Brain imaging may identify Alzheimer's before symptoms set in

Finding the earliest signs of Alzheimer's disease has been one of the most significant focuses of memory care in recent years. By diagnosing the condition early, seniors and their families can better plan for the future and take steps to mitigate the disease's impact. A new study from researchers at the National Institute of Radiological Sciences in Japan may offer some of the best chances for early diagnosis yet, as scientists believe PET scans may be able to pinpoint tau proteins well before any symptom show up.

A two-pronged approach
The study was focused on developing a diagnostic method that could work in tandem with another approach, which targets the amyloid-beta proteins - hallmarks of Alzheimer's. By using PET scans to complement amyloid-beta imaging, scientists believe they can get a better picture of the brain and diagnose Alzheimer's as early as possible. The preliminary findings have been positive, according to BBC News. By using fluorescent tags that can cross the blood brain barrier, researchers have seen success in identifying where tau is accumulating in both mice and human subjects.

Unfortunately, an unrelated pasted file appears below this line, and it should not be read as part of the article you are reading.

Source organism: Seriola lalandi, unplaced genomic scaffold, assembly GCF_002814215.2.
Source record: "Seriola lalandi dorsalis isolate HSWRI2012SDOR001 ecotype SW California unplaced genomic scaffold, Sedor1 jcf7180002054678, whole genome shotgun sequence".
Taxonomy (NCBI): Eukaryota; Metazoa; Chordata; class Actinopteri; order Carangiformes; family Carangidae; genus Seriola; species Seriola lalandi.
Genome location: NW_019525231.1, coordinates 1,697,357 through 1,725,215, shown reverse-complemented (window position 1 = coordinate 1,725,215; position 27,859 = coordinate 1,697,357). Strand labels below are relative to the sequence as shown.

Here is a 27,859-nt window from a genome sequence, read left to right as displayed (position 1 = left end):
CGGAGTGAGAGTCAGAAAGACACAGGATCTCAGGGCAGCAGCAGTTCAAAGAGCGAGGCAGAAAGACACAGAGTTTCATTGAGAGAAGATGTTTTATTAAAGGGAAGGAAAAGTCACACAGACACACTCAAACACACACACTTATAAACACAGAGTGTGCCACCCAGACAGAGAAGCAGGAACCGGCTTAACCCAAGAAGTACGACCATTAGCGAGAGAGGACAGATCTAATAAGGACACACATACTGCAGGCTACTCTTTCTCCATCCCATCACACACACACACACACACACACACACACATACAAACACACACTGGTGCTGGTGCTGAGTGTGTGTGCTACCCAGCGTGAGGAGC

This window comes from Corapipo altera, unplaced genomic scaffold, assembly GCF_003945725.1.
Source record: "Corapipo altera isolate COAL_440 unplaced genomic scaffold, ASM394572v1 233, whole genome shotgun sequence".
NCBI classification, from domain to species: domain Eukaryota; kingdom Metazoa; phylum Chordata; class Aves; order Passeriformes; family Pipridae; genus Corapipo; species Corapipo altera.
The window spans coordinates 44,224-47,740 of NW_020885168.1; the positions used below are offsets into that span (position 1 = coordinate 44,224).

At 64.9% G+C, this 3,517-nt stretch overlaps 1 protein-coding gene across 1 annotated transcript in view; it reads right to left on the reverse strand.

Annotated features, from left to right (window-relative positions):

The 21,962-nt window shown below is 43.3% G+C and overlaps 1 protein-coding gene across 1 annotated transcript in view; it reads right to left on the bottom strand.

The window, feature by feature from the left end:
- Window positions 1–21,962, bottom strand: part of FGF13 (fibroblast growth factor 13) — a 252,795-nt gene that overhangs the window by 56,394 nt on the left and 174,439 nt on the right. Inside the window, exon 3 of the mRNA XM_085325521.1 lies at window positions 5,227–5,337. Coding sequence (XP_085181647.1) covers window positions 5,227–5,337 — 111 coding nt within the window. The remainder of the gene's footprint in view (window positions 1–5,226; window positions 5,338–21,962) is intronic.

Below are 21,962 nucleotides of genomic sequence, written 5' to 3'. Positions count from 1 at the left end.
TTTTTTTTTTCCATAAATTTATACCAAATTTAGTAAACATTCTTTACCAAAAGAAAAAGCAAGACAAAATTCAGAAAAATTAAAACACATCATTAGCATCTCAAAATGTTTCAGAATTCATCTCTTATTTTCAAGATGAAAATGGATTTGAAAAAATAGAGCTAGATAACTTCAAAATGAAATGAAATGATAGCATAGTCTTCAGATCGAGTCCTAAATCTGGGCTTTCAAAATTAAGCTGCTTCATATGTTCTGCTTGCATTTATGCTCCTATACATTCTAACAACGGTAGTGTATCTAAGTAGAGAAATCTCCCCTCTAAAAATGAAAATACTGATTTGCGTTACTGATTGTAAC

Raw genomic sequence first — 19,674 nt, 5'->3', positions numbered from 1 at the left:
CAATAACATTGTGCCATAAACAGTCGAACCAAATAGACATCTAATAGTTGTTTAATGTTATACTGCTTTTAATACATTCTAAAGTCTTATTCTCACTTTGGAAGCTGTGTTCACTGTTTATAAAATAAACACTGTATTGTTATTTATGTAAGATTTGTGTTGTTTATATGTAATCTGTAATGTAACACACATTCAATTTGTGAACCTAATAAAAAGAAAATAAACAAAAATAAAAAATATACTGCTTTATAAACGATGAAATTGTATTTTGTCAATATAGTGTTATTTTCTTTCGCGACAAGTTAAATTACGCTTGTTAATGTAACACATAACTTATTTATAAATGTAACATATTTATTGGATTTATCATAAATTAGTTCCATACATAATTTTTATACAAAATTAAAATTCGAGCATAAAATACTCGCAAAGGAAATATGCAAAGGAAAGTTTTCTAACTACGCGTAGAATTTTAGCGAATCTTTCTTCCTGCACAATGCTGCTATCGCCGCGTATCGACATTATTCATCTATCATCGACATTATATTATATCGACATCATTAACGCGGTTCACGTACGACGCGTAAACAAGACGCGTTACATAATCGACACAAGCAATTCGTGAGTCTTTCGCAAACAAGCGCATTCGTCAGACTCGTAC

"This promising early study highlights a potential new method for detecting tau – a key player in both Alzheimer's and frontotemporal dementia – in the living brain," Eric Karran of Alzheimer's Research in the U.K., told BBC News. "If this method is shown to be effective, such a scan could also be a useful aid for providing people with an accurate diagnosis, as well as for monitoring disease progression."

A breakthrough, but more work remains
Although a method to detect Alzheimer's early is certainly important, if there are no effective treatments or a cure, it might all be for naught. There are approximately 5.2 million Americans currently living with the disease and it is the sixth leading cause of death in the U.S., according to the Alzheimer's Association. While the statistics are troubling, experts say they will increase considerably in the coming years. As the senior population grows, the Alzheimer's Association anticipates that the number of people with he condition will triple by 2050. Additionally, costs associated with treating and caring for the disease will reach about $1.2 trillion by that same year, and that's just in the U.S., CNN reported.